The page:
Run This Town Parent Guide
The further you are from Toronto, the less likely you are to be interested in this look at the Rob Ford scandal.
Parent Movie Review
Following his graduation from Western University with a degree in journalism, Bram Shriver (Ben Platt) finds a job at a small paper and begins working at the bottom of the totem pole. Writing “Top Ten” lists about the city of Toronto is wearing him down, and he aspires to more significant assignments. Kamal Arafa (Mena Massoud), meanwhile, has been working as a Special Assistant to the Mayor, and begins to think Rob Ford (Damien Lewis), Toronto’s mayor, is increasingly unstable. As things spiral further out of control, Ashley Pollock (Nina Dobrev) realizes that her job in the Mayor’s Office may not be worth the pay…
This is a big, sprawling story, and it struggles to hold on to itself. It bounces between different characters and narrative arcs and doesn’t always finish the story lines it begins. This is a problem because Run This Town assumes a fairly high level of viewer familiarity with the numerous scandals of Rob Ford’s mayoral tenure. Given that most of these happened around seven years ago and have been swamped by the tsunami of political scandals that have occurred worldwide in the intervening period, I found it difficult to keep up at times. I doubt viewers outside of Canada, or particularly Ontario, will be able to keep track of every plot element in the film.
In addition to struggling as a piece of mass market entertainment, Run This Town, isn’t entirely suited as an educational option either. Its extensive use of profanity and sexual language are not appropriate for children or teens, and the confused presentation of the subject matter doesn’t lend itself to quick comprehension of the events being depicted. Snappy, fast paced dialogue makes the film more watchable, but I’m not sure it outweighs the unsettling sight of Damien Lewis as Rob Ford in a truly bizarre fat suit. Even then, there’s an Aaron-Sorkin-lite feel to the dialogue, but it isn’t always successful. Instead of smart people talking quickly, scenes often display what feels like insecure people rambling to try and sound smarter, which isn’t nearly as entertaining to watch. All the speed, half the flavor.
I’m unsure of the broad market appeal of this movie. For political addicts in Toronto, this will scratch a few itches as they reminisce over Rob Ford’s lunatic turn in City Hall, but the further you get from Nathan Phillips Square, the more interest will wane. The rest of us will have to find our entertainment in whatever scandals pop up on the ten o’clock news.Directed by Ricky Tollman. Starring Ben Platt, Nina Dobrev, and Mena Massoud. Running time: 109 minutes. Theatrical release March 6, 2020. Updated March 5, 2020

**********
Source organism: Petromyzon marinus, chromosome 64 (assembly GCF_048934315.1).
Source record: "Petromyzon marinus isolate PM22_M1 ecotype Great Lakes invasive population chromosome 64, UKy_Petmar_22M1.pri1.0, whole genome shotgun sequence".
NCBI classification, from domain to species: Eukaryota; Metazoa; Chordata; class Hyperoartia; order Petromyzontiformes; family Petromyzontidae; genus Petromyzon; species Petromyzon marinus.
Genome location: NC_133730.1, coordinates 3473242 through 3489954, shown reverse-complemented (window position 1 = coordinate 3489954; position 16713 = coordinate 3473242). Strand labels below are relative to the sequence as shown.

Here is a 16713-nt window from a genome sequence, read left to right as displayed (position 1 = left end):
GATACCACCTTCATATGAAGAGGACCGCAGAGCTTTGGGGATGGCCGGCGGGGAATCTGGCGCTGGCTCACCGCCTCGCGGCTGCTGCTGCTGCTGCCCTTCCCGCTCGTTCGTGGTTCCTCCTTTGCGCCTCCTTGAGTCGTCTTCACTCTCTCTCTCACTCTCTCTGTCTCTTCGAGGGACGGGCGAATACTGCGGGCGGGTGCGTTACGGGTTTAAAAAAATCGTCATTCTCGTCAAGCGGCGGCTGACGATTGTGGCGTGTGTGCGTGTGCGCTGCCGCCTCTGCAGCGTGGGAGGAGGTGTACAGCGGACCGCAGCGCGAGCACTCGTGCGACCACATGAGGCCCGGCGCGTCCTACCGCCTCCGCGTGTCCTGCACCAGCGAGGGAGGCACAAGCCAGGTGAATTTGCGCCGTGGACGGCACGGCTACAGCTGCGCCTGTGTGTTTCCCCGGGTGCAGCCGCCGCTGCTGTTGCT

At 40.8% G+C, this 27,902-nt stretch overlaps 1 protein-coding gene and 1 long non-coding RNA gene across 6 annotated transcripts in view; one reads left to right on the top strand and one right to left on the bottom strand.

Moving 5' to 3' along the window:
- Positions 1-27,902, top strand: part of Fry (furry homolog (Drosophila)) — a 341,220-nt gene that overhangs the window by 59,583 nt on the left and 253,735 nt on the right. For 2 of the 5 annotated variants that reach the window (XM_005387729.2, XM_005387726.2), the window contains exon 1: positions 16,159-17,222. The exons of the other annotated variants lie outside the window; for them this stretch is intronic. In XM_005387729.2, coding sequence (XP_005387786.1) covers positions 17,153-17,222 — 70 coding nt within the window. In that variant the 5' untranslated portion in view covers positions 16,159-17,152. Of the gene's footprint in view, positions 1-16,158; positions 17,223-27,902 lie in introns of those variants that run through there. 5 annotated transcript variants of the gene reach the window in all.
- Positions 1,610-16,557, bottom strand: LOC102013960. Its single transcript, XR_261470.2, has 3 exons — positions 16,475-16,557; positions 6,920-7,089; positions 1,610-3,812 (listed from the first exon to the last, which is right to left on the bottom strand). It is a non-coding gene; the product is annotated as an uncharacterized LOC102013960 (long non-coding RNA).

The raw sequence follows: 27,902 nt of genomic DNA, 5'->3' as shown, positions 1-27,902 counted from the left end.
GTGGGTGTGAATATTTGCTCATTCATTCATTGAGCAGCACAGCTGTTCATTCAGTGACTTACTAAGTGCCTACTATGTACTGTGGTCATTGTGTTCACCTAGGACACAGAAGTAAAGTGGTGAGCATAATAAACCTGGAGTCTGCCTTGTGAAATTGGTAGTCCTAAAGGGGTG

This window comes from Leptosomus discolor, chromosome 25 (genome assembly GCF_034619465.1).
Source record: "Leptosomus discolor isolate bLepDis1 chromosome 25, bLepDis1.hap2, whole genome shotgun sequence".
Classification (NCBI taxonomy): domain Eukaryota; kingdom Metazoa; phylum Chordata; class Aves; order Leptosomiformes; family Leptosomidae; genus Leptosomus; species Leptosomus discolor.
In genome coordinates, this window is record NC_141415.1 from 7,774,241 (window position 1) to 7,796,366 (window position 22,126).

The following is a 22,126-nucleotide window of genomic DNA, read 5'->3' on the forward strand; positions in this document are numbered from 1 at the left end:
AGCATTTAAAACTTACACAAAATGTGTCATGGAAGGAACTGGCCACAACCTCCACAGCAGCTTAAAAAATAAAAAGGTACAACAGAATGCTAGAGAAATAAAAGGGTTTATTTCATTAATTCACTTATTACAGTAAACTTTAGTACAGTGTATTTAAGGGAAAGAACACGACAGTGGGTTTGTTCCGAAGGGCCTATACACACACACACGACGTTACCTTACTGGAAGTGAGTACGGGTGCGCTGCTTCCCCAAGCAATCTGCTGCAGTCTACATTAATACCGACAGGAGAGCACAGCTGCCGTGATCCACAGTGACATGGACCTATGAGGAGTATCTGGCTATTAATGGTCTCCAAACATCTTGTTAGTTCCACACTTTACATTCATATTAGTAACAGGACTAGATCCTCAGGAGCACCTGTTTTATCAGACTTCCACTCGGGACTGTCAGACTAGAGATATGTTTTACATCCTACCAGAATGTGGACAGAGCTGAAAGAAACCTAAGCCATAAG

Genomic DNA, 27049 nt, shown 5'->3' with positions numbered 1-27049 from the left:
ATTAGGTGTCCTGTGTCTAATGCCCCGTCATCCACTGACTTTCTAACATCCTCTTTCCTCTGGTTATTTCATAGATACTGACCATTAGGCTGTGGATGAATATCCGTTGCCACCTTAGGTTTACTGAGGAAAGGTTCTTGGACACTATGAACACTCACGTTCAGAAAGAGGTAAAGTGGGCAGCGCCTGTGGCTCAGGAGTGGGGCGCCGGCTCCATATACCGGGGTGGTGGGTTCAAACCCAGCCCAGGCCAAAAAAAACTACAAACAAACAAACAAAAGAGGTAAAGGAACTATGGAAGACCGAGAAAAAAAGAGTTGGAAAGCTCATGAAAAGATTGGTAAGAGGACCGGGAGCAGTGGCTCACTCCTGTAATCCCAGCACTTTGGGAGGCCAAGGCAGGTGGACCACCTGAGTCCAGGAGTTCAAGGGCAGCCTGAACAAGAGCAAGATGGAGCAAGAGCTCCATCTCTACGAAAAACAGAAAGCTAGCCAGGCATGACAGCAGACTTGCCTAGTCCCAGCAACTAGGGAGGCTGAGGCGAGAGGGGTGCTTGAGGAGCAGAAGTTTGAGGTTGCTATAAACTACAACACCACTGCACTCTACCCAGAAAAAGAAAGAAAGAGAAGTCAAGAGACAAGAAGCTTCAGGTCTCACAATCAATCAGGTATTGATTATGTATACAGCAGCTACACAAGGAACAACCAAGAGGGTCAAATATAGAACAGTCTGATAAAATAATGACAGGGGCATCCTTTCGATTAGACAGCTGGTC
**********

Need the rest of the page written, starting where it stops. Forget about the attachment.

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Run This Town
Rating & Content Info
Why is Run This Town rated R? Run This Town is rated R by the MPAA for language and sexual references.
Sexual Content: There are frequent crude references to male and female anatomy, and a female individual is sexually harassed.
Profanity: There are 19 uses of extreme profanities, as well as 5 scatological terms. There is frequent use of terms of deity.
Alcohol / Drug Use: Characters are frequently shown drinking or intoxicated, usually in a social context. There are references to and discussions of people doing crack. An individual is shown casually taking amphetamines from a prescription bottle.
Page last updated March 5, 2020
Run This Town Parents' Guide
How can politicians who break the law and shred social norms manage to get elected to office? Where did Rob Ford get his electoral support? Why did people vote for him? Do you see the same patterns in other elections?
The Conversation: Who votes for a mayor like Rob Ford?
The Globe and Mail: This is why I’m voting for Rob Ford
Citylab.com: Ford Nation: How Populism Took Hold in Toronto
Loved this movie? Try these books…
Rob Ford’s mayoral tenure and his brother Doug’s election as Ontario’s premier have spawned a number of literary treatments.
Robyn Doolittle’s Crazy Town: The Rob Ford Story retells the turbulent Ford administration from the perspective of a reporter who was first to report on the infamous cocaine video.
Another reporter covers the Ford phenomenon in The Only Average Guy. John Filion goes beyond Ford’s life story to examine the ability to outrageous, flawed candidates to harness the votes of angry constituents.
Rob Ford’s Chief of Staff, Mark Towhey, tells the story from the inside in his book, Mayor Rob Ford: Uncontrollable: How I Tried to Help the World’s Most Notorious Mayor.
Rob and Doug Ford tell their own stories – and write a manifesto for their base – in Ford Nation
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